Similar to VTA manipulation, driving activity in distinct neuronal subpopulations of glutamatergic brain regions produces unique behavioral outcomes. High frequency ChR2 activation of PFC neurons produces anti-depressant responses after social defeat stress, as shown by increased social interaction and sucrose preference.114 Similarly, negative behavioral outcomes to social defeat stress, following administration of cholecystokinin to the mPFC, can be reversed by optical activation of mPFC terminals. At a circuit specific level, social avoidance is reversed by high frequency optogenetic stimulation of mPFC terminals in the NAc, while anxiety responses are blocked by activation of cortical terminals in basolateral amygdala (BLA), indicating the circuit specificity of these behavior.115 Using Thy1-ChR2 mice to optically activate PFC projection neurons, Kumar et al116 were able to reverse anxiety responses produced by chronic social stress and cause an anti-depressant response in forced swim test. The authors further showed that optical activation of PFC projection neurons entrains neural oscillatory activity and drives synchrony across limbic brain areas that regulate affect.116 Another study demonstrated that 20 Hz optogenetic stimulation of mPFC inputs into the dorsal raphe nucleus (DRN) increased kick frequency in the forced swim test.117 These studies promote the hypothesis that global activation of PFC circuits drive anxiolytic and anti-depressant outcomes which is in part mediated by the amygdala, NAc, and DRN. In contrast, driving mPFC terminals to the DRN with ChR2 activation during a sensory interaction period between social defeat episodes increases aversive behavior while inhibition with ArchT decreases aversive behavior.118 In addition, inhibition of DRN GABA-ergic interneurons, which receive direct glutamatergic connections from the mPFC, prevents acquisition but not expression of social avoidance behavior.119 These differing effects may be due to 1) the frequency of stimulation, 2) time-dependent stimulation effects or 3) activity alterations of differing mPFC sub-circuits and projections. Finally, optogenetic evidence suggests that imbalance of excitatory and inhibitory function in the mPFC mediates social behavior disruption. Using a step-function opsin to depolarize pyramidal cells in the mPFC to increase the excitation to inhibition ratio, social interaction was diminished in a three chambered social interaction test.120 Step-function opsin stimulation, with a redshifted ChR (C1V1) in parvalbumin interneurons, in order to restore the excitatory inhibitory balance through increased inhibition, partially restored social interaction in the same test.120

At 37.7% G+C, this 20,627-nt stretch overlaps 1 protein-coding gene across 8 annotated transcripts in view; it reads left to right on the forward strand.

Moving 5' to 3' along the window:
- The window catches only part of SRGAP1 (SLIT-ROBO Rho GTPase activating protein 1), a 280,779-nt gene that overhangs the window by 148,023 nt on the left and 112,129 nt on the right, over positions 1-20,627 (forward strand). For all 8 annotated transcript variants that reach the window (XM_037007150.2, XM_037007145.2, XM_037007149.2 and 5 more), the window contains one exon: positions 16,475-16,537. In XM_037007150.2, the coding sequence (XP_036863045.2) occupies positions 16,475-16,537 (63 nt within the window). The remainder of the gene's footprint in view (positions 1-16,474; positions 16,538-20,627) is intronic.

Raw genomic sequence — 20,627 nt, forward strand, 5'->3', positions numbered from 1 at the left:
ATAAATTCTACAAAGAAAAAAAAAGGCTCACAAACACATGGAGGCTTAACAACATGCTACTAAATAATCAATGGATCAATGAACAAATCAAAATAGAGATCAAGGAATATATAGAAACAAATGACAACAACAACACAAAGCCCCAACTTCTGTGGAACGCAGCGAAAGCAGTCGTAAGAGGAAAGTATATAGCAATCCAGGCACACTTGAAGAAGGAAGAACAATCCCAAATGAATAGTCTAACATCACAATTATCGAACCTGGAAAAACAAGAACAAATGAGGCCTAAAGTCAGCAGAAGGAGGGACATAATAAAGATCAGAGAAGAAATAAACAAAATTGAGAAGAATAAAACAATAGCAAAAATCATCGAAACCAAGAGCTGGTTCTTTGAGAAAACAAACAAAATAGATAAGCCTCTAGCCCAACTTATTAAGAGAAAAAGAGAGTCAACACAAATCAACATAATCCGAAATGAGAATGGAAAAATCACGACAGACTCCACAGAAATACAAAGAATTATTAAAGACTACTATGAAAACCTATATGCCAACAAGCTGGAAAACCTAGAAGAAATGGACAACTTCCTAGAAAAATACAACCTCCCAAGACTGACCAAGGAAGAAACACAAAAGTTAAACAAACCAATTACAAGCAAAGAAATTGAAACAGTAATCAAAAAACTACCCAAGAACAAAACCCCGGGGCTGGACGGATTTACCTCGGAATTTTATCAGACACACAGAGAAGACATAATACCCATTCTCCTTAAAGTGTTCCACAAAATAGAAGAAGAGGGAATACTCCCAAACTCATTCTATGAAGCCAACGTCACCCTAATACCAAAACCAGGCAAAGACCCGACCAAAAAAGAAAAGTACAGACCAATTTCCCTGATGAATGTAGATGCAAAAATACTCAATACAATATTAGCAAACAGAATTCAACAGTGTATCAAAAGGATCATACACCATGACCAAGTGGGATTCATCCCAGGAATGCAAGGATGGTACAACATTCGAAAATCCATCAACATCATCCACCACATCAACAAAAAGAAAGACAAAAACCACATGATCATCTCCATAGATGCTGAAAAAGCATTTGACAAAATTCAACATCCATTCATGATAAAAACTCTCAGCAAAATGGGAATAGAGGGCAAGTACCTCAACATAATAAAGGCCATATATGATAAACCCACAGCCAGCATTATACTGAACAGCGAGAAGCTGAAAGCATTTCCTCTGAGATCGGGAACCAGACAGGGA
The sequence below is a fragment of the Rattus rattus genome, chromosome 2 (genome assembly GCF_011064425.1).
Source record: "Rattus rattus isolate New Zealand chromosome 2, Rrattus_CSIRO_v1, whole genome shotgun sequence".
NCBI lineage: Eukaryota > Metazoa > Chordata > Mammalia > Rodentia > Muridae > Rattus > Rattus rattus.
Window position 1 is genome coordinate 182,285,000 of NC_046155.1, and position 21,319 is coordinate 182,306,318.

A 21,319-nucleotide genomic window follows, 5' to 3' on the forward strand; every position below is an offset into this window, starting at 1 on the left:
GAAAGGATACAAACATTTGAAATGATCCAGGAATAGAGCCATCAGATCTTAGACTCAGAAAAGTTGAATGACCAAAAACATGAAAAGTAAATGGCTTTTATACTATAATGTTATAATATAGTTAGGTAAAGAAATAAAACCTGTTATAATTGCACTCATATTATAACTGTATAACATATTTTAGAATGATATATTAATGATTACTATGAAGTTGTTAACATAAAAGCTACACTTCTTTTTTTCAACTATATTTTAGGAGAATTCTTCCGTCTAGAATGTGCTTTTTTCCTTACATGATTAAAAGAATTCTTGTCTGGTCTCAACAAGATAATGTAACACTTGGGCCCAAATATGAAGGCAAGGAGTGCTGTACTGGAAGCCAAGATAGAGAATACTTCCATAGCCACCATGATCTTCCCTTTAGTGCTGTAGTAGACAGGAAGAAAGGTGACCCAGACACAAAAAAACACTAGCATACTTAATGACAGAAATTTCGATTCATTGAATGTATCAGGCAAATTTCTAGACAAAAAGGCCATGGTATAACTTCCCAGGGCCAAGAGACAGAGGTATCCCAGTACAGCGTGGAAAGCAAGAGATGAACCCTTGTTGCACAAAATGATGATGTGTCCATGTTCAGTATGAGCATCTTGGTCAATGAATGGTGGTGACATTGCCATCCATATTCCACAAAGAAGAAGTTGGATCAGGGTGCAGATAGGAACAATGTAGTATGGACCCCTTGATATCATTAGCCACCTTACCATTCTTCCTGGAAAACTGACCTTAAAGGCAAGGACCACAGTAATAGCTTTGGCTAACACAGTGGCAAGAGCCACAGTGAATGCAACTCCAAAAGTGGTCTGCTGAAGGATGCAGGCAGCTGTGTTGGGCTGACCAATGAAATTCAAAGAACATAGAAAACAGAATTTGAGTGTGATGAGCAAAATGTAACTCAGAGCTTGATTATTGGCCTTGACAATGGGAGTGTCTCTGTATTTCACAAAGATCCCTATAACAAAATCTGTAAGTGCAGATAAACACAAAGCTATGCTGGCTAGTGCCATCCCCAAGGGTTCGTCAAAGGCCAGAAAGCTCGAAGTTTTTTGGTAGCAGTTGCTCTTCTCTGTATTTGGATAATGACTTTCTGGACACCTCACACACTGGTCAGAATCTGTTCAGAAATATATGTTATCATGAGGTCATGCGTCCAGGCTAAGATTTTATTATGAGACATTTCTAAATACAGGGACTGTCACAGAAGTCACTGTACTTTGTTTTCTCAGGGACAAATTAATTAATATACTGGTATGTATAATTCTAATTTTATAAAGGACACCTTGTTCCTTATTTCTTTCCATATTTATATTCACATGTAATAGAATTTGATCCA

Though the frontal cortex is divided into many regions that have a diverse set of functions, optogenetic investigation into frontal cortex function in reward and motivation supports the idea that indiscriminate enhancement of frontal cortex activity promotes rewarding and positive outcomes, while inhibition blocks these effects. Inhibition of the prelimbic cortex of the mPFC, the NAc core itself, and prelimbic fibers to the NAc core inhibited cocaine reinstatement.121 Inhibition of mPFC pyramidal neurons through photo-stimulation of mPFC parvalbumin interneurons promotes extinction of cue-reward behavior.122 Frontal cortex stimulation is associated with positive rewards. Optogenetic orbitofrontal cortex (OFC) activation increases goal-directed lever pressing.123 In contrast, optogenetic inhibition of the infralimbic cortex during overtraining prevents learning necessary to develop habitual goal-directed actions.124 Optical inhibition of D1 expressing mPFC neurons, which are associated with heightened DA release in and enhanced activation of the mPFC, disrupts a fixed-interval timing task while temporally precise stimulation of these neurons during the interval enhances timed responses to receive rewards in the same task,125 suggesting that temporally specific stimulation is an important factor in frontal cortex mediated rewarding behavior.